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I spent November typing my brains out for National Novel Writing Month and reached my goal of fifty-thousand words—that’s 50,000 for your numerical folks.  I wrote in the morning.  I wrote on my lunch break.  I sometimes stayed late after work to write and went to bed at 3am after cranking out 4,000 words on Saturdays.  And I had the time of my life doing it.  (Disclaimer: I’ve been known to thrive off my grumpiness, so even my grouch days were awesome.)

“I wish I could do that,” is a refrain I often heard these past 30 days.  Here’s my answer to that: If I can do it, so can you!  Seriously, I am the least disciplined, dedicated, and focused person I know.  I can look up Tudor history on Wikipedia, and the next thing I know I’m checking out the IMDB trivia link on The Last Dragon and two hours have passed.  True, I don’t have a child living in my house full-time and I’m blessed/cursed with an inordinate amount of energy.  But finding the time, motivation, and get-up-and-go isn’t easy, especially since I do all the cooking and the Beast needs to be walked.

The biggest piece of advice I have about writing—among the many nuggets I gleaned—is to figure out what works.  Some writers say to write when you first get up.  Others tell you to crank out ten pages a day.  Still others suggest 1000 words and no more.  Try them all if you want—the only right way is to write the way that’ll keep you writing.  Here’s what worked for me:

One-Hour Sprints:  One night, I hadn’t so much as typed a single word and the last thing I wanted to do was write, but guilt was knocking at my door.  I happened to go on the Twitter where superstar television writer Jane Espenson (@JaneEspenson) posted that she was gearing up for a one-hour sprint.  “Join me. You can write, knit, clean—whatever you need to get done in one hour.”  So, from midnight to 1am, Jane and I and many others got it done.  I typed 1189 words in that session alone.  After that, these sprints were the only way to go.  (Thanks, Jane!)  I learned I can get more done in an hour than I can in a whole day.  If you don’t believe it, set a timer for fifteen minutes and clean your kitchen.  You’re countertop will sparkle when the timer goes off.

The Time Out: Just as I would time my writing sprints, I also timed my sessions of self-doubt. Any time nanowrimo-panic overwhelmed me, which was often, I allowed myself ten minutes to go off about how terrible a writer I am, or how stupid my story is, or how no one will ever read/like/publish it.  Once the ten minutes were up, I had to shut up and get back to writing.  The shower is a great place for the Time Out.  Usually, by the time you’re conditioning your hair, inspiration hits and you switch to thinking about how you’re going to write your next chapter.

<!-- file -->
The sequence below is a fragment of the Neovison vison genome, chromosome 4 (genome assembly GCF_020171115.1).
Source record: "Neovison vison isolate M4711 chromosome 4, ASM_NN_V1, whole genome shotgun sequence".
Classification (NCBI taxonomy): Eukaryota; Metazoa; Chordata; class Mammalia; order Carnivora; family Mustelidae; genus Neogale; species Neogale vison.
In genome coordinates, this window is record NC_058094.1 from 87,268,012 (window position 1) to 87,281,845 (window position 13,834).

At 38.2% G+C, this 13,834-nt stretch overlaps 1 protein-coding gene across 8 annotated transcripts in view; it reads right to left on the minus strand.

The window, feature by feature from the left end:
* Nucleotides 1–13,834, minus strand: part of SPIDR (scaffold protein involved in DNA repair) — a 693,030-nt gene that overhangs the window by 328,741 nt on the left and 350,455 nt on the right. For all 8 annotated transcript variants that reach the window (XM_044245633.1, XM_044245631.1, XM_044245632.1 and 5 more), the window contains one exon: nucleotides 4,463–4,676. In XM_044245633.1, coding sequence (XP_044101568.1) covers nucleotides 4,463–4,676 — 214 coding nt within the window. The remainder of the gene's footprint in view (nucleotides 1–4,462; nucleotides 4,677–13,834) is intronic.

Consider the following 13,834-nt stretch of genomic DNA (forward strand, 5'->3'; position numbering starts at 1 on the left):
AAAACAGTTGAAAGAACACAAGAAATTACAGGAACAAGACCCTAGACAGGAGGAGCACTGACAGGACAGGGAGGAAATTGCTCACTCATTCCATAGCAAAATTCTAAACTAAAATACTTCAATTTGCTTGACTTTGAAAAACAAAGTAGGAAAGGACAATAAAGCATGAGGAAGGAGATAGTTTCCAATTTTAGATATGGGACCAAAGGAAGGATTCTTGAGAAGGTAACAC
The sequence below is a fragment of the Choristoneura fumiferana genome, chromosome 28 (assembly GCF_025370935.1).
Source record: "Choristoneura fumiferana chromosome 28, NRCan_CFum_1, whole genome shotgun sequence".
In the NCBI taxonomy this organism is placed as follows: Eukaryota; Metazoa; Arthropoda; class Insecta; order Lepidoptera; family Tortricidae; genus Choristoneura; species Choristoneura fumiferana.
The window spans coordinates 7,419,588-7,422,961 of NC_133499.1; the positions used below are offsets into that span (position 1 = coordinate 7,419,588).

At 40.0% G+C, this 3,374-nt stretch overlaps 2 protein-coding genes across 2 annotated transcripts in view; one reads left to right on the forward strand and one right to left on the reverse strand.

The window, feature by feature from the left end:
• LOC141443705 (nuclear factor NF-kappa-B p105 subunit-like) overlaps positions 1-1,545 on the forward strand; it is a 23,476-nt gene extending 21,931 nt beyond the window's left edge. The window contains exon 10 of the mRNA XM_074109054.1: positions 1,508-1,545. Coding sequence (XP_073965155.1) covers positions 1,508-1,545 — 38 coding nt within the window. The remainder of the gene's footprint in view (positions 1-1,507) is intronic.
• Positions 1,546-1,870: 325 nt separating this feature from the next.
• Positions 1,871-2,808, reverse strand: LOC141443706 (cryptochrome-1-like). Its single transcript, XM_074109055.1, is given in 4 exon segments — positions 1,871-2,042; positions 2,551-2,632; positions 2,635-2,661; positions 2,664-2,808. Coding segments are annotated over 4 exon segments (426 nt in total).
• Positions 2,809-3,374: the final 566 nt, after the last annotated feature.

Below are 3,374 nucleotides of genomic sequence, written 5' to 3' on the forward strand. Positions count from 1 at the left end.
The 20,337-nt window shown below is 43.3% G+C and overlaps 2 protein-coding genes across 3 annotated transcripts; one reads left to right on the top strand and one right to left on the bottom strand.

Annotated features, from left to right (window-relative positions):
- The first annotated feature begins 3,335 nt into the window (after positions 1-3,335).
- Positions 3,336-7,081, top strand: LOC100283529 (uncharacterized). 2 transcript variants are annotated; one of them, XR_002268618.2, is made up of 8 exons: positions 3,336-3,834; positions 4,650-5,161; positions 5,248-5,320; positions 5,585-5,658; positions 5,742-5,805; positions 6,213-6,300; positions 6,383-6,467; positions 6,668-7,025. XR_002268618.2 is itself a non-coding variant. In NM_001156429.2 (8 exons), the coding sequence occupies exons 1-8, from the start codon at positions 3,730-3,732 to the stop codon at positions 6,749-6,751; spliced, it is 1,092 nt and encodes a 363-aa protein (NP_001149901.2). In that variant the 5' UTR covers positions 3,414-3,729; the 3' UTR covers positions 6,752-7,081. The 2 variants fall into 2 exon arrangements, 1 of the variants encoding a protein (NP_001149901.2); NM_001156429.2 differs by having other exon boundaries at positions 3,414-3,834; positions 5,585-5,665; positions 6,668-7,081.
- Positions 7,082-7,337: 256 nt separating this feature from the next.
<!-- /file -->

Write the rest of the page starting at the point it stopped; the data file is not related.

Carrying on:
Music:  Some people need silence when they write.  But sometimes Sunday football—with its constant crowd roar—bursts my writer bubble.  The Big Game is a non-negotiable for the Hubs, so thank God for noise-cancelling headphones and Peter Gabriel’s Passion.  Ever since I first heard this soundtrack in 1993, it’s been the only music that instantly puts me in the writing zone.  It’s eclectic and exotic, emotive and epic, and, at times, perfectly accompanied a scene I was working on.  I also put the Afro-Euro-Soul vibe of Les Nubians’ Princesse Nubian on repeat.  I am less likely to get distracted or sing along to songs that are in French.

The Team:  Writing is a very solitary endeavor and I’m an extrovert.  I know, right?  So, the fabulous friends who let me lean on them for strength, work out my story ideas, complain about how tired I felt, or use their likeness were essential.  They accompanied me on working lunches and helpfully nagged me to keep writing or else, and I was buoyed by their support and the gratitude I felt.  To thank them all here would start to sound like an Oscar acceptance speech (and the music would play me off).  Among the well-wishes and way-to-go’s, I was heartened to get a message from my best friend from elementary school, Sarah, who wrote, “Woke up this morning thinking: ‘Any day now, Camille will make 50,000. Maybe today!’ I swear, it’s the only reason I can find to explain my chipper attitude this morning.”  I swear, it was notes like Sarah’s that kept me chipper, too.

The Hubs:  What, did you think I’d just forget him?  For an entire month, he endured takeout dinners, my insecurities, being a single dog-parent, and the steady clackity-clack of the keyboard.  He listened as I talked about my characters as if I was gossiping about my friends or complaining about my family and tuned me out when I got crabby from too much sugar and too little sleep.  He was my port in a storm, my sounding board, and my biggest cheerleader.

So, what did I learn from this whole experience?  The long answer might take me another three weeks to plunk out.  But in short, I learned I was a stronger writer at 40,000 words than I was at 4,000.  I learned that coffee is Gatorade for writers.  And, most importantly, I learned I can do it. (You can, too!)

Thank you so much for taking this journey with me.  I plan to do it all again next year; I’d love for you guys to join me.  FYI, my crappy first draft is nearly finished and I’m so excited for the next phase:  Rewrites!

Check back this Friday 12/2 when What’s Camille Dewing? hauls out the holly and slices up the fruitcake with a month of guest bloggers and egg noggers as they bring their stories, recipes, how-to’s, and ho-ho-ho essentials to get you ready for the holiday season!

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